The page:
Book Cover to ANIMAL INVESTIGATORS, Paperback Edition, by Laurel Neme, PhD

ANIMAL INVESTIGATORS, How the World's First Wildlife Forensics Lab Is Solving Crimes and Saving Endangered Species
By Laurel A. Neme, PhD

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Fun Facts

Indigenous cultures often respect bears both for their strength and physical power and also for their sacred power. In many cultures, the bear is a powerful animal spirit, and angering it could be dangerous.

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About Bear: Fall Hunting Season PDF Print E-mail
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The plump bear sow spied a few of the last remaining berries as she lumbered between the now-bare trees. The late November days were getting shorter and colder, signaling that she should prepare for her extended rest.

She froze. In the distance, she could sense movement from a hunter, camouflaged in greens and browns, hidden behind a thick tree trunk. In a flash, she swung toward the unknown hazard and reared up. Everything about her was built for strength, not speed: her massive shoulders, short back and feet bones (called metapodials), and thick muscles that ran the entire length of her legs instead of tapering toward the foot, as would happen with a faster animal like a lion.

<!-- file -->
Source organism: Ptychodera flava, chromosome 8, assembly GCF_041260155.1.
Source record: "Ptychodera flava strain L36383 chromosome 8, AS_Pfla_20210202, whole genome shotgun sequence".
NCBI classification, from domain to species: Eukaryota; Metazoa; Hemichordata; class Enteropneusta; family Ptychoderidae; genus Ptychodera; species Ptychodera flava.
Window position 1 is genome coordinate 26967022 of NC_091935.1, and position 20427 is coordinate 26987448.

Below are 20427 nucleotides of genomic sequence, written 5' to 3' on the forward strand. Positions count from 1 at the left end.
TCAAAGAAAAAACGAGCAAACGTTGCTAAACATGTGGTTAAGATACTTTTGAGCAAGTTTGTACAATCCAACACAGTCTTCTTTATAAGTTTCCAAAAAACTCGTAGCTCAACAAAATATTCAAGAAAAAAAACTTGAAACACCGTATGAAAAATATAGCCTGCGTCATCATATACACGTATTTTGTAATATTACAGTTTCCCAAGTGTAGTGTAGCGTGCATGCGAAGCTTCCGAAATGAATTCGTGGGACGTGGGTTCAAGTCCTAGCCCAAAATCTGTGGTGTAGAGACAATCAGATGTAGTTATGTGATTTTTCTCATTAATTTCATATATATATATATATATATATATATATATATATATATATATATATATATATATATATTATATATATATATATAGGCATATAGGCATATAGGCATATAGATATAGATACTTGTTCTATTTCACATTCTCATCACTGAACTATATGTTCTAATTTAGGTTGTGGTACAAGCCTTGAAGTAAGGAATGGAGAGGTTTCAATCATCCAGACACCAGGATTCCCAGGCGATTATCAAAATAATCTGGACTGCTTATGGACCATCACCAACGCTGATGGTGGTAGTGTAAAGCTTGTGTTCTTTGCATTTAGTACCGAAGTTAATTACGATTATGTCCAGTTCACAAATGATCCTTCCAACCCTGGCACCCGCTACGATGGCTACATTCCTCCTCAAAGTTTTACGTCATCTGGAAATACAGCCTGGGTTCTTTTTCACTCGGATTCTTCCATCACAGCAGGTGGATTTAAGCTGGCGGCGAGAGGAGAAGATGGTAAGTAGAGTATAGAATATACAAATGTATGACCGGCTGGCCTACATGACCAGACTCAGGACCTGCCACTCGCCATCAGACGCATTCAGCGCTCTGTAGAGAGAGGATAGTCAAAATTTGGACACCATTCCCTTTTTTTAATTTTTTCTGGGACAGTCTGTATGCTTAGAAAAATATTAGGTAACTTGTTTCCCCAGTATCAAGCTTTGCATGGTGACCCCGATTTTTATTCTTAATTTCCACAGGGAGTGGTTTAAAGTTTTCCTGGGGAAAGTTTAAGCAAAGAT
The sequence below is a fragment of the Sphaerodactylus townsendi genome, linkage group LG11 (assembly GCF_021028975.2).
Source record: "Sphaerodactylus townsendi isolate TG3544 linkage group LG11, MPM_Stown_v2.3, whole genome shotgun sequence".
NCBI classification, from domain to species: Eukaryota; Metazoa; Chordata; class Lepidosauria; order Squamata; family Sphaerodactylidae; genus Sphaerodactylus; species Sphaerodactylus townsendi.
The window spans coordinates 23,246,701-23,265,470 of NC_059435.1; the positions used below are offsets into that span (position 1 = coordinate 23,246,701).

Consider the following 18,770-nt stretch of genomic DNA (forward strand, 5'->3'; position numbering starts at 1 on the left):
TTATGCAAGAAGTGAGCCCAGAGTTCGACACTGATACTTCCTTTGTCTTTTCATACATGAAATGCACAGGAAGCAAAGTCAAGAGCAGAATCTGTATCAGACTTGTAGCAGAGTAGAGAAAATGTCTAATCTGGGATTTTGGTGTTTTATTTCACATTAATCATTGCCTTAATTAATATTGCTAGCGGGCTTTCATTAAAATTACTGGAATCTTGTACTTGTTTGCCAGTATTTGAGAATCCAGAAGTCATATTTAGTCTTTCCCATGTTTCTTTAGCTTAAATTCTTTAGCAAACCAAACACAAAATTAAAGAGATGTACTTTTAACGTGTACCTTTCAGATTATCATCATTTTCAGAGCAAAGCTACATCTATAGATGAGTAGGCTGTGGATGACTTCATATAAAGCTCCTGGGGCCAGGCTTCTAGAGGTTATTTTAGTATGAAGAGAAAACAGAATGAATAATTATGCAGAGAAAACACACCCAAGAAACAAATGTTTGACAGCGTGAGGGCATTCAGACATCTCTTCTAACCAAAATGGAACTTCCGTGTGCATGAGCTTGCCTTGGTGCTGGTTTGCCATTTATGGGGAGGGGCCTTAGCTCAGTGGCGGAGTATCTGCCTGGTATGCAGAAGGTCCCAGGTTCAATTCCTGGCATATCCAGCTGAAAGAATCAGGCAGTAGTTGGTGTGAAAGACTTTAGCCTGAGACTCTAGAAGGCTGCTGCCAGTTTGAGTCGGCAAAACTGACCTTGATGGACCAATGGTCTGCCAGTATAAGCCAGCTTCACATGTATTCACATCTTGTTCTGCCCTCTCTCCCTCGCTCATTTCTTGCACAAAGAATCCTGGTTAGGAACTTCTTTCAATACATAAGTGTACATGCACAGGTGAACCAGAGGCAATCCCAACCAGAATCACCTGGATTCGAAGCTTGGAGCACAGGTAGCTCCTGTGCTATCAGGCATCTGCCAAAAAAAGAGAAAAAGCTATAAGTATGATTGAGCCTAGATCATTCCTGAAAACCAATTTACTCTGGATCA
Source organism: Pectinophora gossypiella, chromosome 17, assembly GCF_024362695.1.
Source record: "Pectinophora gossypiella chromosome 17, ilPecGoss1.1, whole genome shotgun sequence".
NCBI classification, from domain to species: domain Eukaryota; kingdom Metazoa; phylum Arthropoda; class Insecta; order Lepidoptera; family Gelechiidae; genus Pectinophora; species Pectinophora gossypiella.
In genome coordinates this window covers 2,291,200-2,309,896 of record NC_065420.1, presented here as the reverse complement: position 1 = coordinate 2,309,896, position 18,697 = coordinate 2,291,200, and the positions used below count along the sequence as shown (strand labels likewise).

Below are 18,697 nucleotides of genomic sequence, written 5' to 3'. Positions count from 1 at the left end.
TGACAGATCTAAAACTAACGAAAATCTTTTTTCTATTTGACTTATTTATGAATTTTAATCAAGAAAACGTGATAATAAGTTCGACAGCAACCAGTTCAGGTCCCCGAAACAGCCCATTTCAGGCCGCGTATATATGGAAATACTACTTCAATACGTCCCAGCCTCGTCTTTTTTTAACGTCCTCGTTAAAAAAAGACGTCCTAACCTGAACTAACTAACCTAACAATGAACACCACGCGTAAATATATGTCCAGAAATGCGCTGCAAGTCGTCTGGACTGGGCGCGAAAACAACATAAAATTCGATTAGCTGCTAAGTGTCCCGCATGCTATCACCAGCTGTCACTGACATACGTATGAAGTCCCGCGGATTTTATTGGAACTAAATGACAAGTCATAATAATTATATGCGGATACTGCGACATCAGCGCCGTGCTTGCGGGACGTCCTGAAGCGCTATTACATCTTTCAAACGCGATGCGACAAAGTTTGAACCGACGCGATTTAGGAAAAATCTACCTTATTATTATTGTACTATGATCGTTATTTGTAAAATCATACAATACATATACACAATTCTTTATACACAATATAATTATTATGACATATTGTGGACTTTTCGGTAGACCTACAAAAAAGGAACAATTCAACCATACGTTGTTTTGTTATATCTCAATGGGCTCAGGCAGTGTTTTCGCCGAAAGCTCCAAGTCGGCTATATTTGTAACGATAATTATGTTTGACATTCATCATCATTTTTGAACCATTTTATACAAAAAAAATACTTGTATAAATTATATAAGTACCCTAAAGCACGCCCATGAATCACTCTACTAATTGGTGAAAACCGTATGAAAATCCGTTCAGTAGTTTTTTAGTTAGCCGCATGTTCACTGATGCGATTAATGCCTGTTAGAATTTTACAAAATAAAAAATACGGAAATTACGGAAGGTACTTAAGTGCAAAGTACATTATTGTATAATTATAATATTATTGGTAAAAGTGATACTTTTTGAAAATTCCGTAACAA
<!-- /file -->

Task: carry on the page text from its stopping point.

She always faced danger head-on and facing forward, to take advantage of her massive size and strength. Scientists hypothesize this is why bears have just a small, furry flap of skin instead of a tail. Unlike other animals, like dogs, who use their tails to convey their feelings, a bear’s backside is usually out of sight when it communicates, making a tail superfluous.

This time, her strategy didn’t work. The hunter fired and the large animal fell to the ground with a muffled thud.

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